So should we adopt a minimalist solution, and just tinker with our present arrangements in a pragmatic way that respects continuity?  There are advantages in this, not least flexibility, adaptability, and accountability - an entrenched constitution may seek to guarantee accountability, but it also takes it away by making certain things impossible.  However recent governments have been tinkering rather too readily with our more flexible system: in no democratic country I know of is it possible for governments simply to change the constitution under which they govern - in many countries, this would be regarded as a coup d’état!  Moreover, ours have done it for short-term aims, without clear objectives, and have then abandoned the job half-finished when it became a bit tricky.  Important parts of our constitutional arrangements are now like a house extension put up by a cowboy builder.  An authoritative recent work on constitutional law concludes that ‘we no longer have a constitution, in the sense of a set of conventions which set the bounds of executive power.’[23]  We need to take this more seriously - and we are going to have to. 

I like some of the things the 19th century French philosopher Ernest Renan said in a famous lecture entitled ‘What is a nation?’  A nation, he said, was ‘a daily plebiscite’, because we constantly have to choose to make it work.  It was also, he said, ‘a great solidarity’.  Nations are the largest scale organizations in which human beings have managed to make democracy and solidarity work - never perfectly, but better than anything else.  For us, that great solidarity may end up being England.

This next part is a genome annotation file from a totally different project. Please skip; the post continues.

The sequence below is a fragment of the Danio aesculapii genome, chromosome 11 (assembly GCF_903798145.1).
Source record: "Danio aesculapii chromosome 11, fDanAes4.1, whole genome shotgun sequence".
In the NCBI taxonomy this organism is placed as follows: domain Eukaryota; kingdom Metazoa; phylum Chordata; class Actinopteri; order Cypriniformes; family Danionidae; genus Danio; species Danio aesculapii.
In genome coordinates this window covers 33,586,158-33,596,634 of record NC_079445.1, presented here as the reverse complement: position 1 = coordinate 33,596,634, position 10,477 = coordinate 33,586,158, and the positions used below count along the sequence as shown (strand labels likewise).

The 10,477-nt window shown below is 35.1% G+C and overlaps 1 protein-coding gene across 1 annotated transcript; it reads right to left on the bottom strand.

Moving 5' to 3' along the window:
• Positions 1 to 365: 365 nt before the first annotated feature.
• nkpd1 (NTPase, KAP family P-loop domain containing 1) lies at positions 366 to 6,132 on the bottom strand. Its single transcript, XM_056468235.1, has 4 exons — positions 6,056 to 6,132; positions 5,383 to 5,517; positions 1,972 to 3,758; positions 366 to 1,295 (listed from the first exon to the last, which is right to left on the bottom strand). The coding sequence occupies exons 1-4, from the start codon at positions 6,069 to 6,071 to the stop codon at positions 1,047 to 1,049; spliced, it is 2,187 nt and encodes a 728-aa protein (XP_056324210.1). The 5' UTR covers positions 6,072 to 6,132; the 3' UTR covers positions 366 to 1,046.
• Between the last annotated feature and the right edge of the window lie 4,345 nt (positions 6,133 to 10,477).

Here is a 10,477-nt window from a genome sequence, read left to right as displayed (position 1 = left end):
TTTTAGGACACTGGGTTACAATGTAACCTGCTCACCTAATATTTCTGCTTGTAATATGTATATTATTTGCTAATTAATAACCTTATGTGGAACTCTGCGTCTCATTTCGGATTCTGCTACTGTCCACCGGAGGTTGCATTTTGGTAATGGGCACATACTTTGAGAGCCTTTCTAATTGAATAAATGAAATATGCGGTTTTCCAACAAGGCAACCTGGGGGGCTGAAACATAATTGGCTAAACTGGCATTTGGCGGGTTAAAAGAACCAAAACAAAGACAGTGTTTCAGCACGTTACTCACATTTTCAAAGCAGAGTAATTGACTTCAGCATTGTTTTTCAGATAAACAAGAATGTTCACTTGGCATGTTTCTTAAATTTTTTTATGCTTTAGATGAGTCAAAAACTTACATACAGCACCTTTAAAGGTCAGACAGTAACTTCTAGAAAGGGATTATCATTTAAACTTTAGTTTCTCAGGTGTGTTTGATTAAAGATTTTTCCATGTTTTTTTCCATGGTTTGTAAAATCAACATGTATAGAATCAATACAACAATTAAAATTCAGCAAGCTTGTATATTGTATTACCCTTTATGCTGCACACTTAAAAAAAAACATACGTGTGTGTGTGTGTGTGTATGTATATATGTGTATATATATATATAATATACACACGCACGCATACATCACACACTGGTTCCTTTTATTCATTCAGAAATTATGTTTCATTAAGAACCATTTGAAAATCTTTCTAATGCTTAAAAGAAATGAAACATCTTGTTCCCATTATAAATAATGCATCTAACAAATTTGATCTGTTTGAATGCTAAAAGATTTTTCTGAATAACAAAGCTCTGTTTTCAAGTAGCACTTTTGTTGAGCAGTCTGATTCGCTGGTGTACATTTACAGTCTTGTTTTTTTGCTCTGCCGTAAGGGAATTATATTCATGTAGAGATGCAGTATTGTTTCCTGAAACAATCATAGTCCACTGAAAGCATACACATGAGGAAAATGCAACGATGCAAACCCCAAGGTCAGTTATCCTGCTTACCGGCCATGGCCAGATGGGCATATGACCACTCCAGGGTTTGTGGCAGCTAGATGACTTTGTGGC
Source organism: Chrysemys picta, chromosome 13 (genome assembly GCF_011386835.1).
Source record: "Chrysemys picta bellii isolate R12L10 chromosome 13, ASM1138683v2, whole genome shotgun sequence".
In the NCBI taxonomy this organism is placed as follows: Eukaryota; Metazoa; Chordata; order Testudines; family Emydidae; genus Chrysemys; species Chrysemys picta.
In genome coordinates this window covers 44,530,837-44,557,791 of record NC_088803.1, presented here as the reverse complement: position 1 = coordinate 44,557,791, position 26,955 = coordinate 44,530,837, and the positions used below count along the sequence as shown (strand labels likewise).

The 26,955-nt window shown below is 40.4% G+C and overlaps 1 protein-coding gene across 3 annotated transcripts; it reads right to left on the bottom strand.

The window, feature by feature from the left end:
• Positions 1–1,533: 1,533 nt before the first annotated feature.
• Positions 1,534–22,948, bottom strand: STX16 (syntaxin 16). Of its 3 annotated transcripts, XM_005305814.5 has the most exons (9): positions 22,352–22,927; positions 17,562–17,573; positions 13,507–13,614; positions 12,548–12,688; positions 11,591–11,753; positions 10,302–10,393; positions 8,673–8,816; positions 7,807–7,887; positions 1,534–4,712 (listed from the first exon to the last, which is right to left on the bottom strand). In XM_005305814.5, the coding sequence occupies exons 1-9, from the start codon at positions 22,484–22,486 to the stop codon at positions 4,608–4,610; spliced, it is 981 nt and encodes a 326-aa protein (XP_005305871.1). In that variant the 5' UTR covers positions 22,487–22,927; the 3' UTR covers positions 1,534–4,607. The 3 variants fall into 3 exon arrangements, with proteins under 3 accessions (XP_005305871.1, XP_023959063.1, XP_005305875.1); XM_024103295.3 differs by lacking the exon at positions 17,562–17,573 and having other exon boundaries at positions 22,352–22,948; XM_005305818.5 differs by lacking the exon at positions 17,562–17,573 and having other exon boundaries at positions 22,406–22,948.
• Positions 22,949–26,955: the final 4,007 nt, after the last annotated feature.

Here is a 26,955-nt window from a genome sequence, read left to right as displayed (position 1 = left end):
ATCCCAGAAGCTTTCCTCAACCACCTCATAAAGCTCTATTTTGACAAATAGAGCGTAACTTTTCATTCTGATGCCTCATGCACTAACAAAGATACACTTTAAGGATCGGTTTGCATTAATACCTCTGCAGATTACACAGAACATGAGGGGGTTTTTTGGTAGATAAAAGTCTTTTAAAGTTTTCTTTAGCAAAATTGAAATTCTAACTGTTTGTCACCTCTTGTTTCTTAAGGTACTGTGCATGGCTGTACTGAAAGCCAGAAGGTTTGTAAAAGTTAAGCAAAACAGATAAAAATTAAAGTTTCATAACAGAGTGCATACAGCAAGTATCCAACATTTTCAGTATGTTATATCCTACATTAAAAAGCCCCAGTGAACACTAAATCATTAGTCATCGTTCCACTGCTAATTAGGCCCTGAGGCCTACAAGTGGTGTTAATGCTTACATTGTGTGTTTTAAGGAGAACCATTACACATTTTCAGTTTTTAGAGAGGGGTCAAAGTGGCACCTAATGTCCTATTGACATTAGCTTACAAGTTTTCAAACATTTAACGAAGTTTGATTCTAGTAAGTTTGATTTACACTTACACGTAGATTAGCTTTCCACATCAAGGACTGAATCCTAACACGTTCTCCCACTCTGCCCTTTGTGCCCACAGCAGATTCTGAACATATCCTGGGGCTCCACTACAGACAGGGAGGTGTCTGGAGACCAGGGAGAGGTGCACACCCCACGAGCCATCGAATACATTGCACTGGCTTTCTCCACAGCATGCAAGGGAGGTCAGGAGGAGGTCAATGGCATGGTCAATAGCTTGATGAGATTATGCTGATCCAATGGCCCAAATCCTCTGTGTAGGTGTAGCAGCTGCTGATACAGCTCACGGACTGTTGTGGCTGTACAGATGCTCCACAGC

Why not Britain - or Europe?  It is of course a question whether the Union is compatible with the increasing self-consciousness of its member nations - a question the Scots will resolve for us.  It may also be a question whether national self-consciousness, at least on the part of England, is compatible with full membership of the EU, or whether we shall follow in the footsteps of Norway and Switzerland - that is another subject.  As for England and the Union, I hope to remain part of both.  But in trying to balance the two we face a choice: to try to get away with doing the least possible, or to try for bolder reform.  I’m a cautious person by nature, as I implied earlier by invoking Edmund Burke, but in this case, after some 135 years of discussion and hesitation, I don’t think we could be accused of rash precipitation if we actually did something: the time may now actually have come to repair the roof while the sun is at least weakly shining.  As I’ve been drawing on Burke, perhaps I should recall that he believed in autonomy for Ireland and America - ‘We must govern America,’ he said ‘according to [its true] nature … and not according to our own imaginations; not according to abstract theories.’[24] 

Now surely we must govern the United Kingdom according to its true nature, which is now as an association of nations.  We have to give to the British nations the most self-rule that is compatible with the continuation of the United Kingdom.  But how much is compatible?  Well, there is a long way to go from where we are: think how much autonomy American or German states have - enormous by our standards.  They show that is not impossible for units of very different sizes to coexist: California has 39 million people, Vermont has 600,000 - less than one-fifth the population of Wales.  What is needed is a willingness to tolerate difference, as we are slowly learning to do, and a clear constitutional arrangement to draw the boundaries.